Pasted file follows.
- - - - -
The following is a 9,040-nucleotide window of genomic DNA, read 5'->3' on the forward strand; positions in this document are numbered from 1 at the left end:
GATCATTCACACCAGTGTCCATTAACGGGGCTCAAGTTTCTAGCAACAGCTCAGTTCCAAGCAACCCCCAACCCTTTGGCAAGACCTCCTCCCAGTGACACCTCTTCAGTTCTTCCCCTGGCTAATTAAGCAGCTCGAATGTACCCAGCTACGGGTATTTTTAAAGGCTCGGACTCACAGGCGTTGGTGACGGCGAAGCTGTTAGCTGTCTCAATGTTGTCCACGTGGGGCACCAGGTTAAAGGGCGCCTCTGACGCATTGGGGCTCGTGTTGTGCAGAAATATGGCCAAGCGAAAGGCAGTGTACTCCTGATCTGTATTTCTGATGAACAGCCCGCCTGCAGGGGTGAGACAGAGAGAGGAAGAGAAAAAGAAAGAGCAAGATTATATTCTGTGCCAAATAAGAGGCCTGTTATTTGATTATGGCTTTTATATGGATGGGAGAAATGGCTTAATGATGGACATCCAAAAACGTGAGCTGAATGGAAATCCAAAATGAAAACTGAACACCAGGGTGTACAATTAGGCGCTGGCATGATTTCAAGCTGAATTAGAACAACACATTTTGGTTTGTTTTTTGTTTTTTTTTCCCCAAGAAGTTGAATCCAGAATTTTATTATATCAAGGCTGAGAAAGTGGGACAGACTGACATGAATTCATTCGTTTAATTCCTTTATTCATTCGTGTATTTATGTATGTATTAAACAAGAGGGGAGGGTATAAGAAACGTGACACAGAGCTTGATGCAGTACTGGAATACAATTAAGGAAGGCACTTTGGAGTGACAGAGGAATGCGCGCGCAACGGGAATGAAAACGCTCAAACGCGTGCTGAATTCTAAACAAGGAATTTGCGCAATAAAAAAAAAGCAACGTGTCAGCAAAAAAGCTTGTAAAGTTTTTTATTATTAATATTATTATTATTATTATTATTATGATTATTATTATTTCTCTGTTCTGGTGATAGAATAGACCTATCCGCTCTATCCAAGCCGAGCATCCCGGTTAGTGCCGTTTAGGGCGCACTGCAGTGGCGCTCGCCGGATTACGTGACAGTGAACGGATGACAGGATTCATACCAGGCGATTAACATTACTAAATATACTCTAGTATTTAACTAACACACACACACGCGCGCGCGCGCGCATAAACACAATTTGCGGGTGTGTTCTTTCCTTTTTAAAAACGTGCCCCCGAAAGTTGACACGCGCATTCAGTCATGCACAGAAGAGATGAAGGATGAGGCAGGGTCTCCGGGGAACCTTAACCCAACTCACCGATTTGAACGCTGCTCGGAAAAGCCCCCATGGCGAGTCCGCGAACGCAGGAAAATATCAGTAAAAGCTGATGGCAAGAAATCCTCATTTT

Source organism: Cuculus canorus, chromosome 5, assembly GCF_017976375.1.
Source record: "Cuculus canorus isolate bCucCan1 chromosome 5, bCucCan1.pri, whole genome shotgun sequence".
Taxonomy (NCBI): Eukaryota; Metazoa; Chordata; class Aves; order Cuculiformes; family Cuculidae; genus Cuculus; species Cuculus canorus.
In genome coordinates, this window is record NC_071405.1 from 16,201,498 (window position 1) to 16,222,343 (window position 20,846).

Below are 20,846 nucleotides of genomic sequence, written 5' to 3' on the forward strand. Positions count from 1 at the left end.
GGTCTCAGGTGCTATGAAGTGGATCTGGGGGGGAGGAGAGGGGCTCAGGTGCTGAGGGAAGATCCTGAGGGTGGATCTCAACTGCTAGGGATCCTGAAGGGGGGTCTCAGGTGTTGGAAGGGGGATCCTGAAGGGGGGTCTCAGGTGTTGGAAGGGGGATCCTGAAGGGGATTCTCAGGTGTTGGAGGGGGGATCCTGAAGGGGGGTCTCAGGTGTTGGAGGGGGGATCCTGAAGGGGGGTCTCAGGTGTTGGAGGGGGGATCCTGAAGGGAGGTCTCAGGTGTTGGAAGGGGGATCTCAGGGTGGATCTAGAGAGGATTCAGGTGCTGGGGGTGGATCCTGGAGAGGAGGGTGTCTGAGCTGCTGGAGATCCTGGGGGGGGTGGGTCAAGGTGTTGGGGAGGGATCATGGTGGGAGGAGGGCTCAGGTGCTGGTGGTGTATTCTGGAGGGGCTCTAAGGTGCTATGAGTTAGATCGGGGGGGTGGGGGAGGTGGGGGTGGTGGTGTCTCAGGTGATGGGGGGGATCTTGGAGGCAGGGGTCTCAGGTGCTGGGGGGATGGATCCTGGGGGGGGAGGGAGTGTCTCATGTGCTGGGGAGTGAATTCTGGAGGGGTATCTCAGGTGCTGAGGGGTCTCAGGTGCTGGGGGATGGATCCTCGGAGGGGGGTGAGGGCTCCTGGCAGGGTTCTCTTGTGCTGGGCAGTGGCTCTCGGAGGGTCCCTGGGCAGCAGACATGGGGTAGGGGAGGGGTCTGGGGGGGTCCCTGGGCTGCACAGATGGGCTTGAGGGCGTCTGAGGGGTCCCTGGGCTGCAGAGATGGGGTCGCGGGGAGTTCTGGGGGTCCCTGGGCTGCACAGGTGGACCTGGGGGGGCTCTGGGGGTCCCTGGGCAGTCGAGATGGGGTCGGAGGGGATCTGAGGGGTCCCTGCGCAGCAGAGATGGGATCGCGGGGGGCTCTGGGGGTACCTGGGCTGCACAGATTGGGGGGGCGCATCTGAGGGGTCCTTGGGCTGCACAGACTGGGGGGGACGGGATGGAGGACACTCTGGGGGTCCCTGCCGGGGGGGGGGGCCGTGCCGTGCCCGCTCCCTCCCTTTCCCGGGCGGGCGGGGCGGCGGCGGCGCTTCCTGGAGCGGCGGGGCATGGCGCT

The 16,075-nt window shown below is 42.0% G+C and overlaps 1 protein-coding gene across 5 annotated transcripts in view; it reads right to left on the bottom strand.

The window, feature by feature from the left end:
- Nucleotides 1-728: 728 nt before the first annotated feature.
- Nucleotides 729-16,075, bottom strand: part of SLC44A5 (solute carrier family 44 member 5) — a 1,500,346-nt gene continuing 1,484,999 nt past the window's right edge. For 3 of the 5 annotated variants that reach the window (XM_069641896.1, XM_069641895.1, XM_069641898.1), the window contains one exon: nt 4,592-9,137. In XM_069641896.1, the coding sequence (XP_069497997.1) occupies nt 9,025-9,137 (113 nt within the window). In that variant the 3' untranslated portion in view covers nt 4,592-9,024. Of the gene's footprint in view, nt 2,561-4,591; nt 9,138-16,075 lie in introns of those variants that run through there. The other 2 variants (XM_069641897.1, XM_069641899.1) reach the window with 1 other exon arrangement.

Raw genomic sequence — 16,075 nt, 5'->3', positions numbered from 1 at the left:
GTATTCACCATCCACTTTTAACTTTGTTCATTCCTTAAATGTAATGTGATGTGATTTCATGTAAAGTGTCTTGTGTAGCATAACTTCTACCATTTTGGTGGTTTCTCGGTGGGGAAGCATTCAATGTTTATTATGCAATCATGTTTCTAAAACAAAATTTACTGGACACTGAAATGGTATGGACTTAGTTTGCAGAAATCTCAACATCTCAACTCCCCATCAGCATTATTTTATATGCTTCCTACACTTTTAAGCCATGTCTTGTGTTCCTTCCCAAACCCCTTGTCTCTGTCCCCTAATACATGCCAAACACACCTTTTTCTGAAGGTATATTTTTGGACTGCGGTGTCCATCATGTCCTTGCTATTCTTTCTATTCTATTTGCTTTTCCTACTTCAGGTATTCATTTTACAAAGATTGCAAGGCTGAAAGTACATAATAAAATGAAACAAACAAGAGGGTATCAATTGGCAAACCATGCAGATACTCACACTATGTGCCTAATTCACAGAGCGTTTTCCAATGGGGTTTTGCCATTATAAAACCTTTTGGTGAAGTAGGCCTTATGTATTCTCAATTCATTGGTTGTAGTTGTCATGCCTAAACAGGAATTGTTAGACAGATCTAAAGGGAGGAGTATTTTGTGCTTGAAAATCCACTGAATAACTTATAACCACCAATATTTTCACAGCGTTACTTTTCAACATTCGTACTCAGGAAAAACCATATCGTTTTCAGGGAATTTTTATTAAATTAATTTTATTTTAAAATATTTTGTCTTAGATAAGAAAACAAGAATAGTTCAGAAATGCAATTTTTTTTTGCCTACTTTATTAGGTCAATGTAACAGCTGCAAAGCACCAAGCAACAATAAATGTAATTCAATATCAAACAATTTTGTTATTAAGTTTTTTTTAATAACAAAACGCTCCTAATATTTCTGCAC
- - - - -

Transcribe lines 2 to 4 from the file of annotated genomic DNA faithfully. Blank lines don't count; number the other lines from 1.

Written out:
GATCATTCACACCAGTGTCCATTAACGGGGCTCAAGTTTCTAGCAACAGCTCAGTTCCAAGCAACCCCCAACCCTTTGGCAAGACCTCCTCCCAGTGACACCTCTTCAGTTCTTCCCCTGGCTAATTAAGCAGCTCGAATGTACCCAGCTACGGGTATTTTTAAAGGCTCGGACTCACAGGCGTTGGTGACGGCGAAGCTGTTAGCTGTCTCAATGTTGTCCACGTGGGGCACCAGGTTAAAGGGCGCCTCTGACGCATTGGGGCTCGTGTTGTGCAGAAATATGGCCAAGCGAAAGGCAGTGTACTCCTGATCTGTATTTCTGATGAACAGCCCGCCTGCAGGGGTGAGACAGAGAGAGGAAGAGAAAAAGAAAGAGCAAGATTATATTCTGTGCCAAATAAGAGGCCTGTTATTTGATTATGGCTTTTATATGGATGGGAGAAATGGCTTAATGATGGACATCCAAAAACGTGAGCTGAATGGAAATCCAAAATGAAAACTGAACACCAGGGTGTACAATTAGGCGCTGGCATGATTTCAAGCTGAATTAGAACAACACATTTTGGTTTGTTTTTTGTTTTTTTTTCCCCAAGAAGTTGAATCCAGAATTTTATTATATCAAGGCTGAGAAAGTGGGACAGACTGACATGAATTCATTCGTTTAATTCCTTTATTCATTCGTGTATTTATGTATGTATTAAACAAGAGGGGAGGGTATAAGAAACGTGACACAGAGCTTGATGCAGTACTGGAATACAATTAAGGAAGGCACTTTGGAGTGACAGAGGAATGCGCGCGCAACGGGAATGAAAACGCTCAAACGCGTGCTGAATTCTAAACAAGGAATTTGCGCAATAAAAAAAAAGCAACGTGTCAGCAAAAAAGCTTGTAAAGTTTTTTATTATTAATATTATTATTATTATTATTATTATGATTATTATTATTTCTCTGTTCTGGTGATAGAATAGACCTATCCGCTCTATCCAAGCCGAGCATCCCGGTTAGTGCCGTTTAGGGCGCACTGCAGTGGCGCTCGCCGGATTACGTGACAGTGAACGGATGACAGGATTCATACCAGGCGATTAACATTACTAAATATACTCTAGTATTTAACTAACACACACACACGCGCGCGCGCGCGCATAAACACAATTTGCGGGTGTGTTCTTTCCTTTTTAAAAACGTGCCCCCGAAAGTTGACACGCGCATTCAGTCATGCACAGAAGAGATGAAGGATGAGGCAGGGTCTCCGGGGAACCTTAACCCAACTCACCGATTTGAACGCTGCTCGGAAAAGCCCCCATGGCGAGTCCGCGAACGCAGGAAAATATCAGTAAAAGCTGATGGCAAGAAATCCTCATTTT

Source organism: Cuculus canorus, chromosome 5, assembly GCF_017976375.1.
Source record: "Cuculus canorus isolate bCucCan1 chromosome 5, bCucCan1.pri, whole genome shotgun sequence".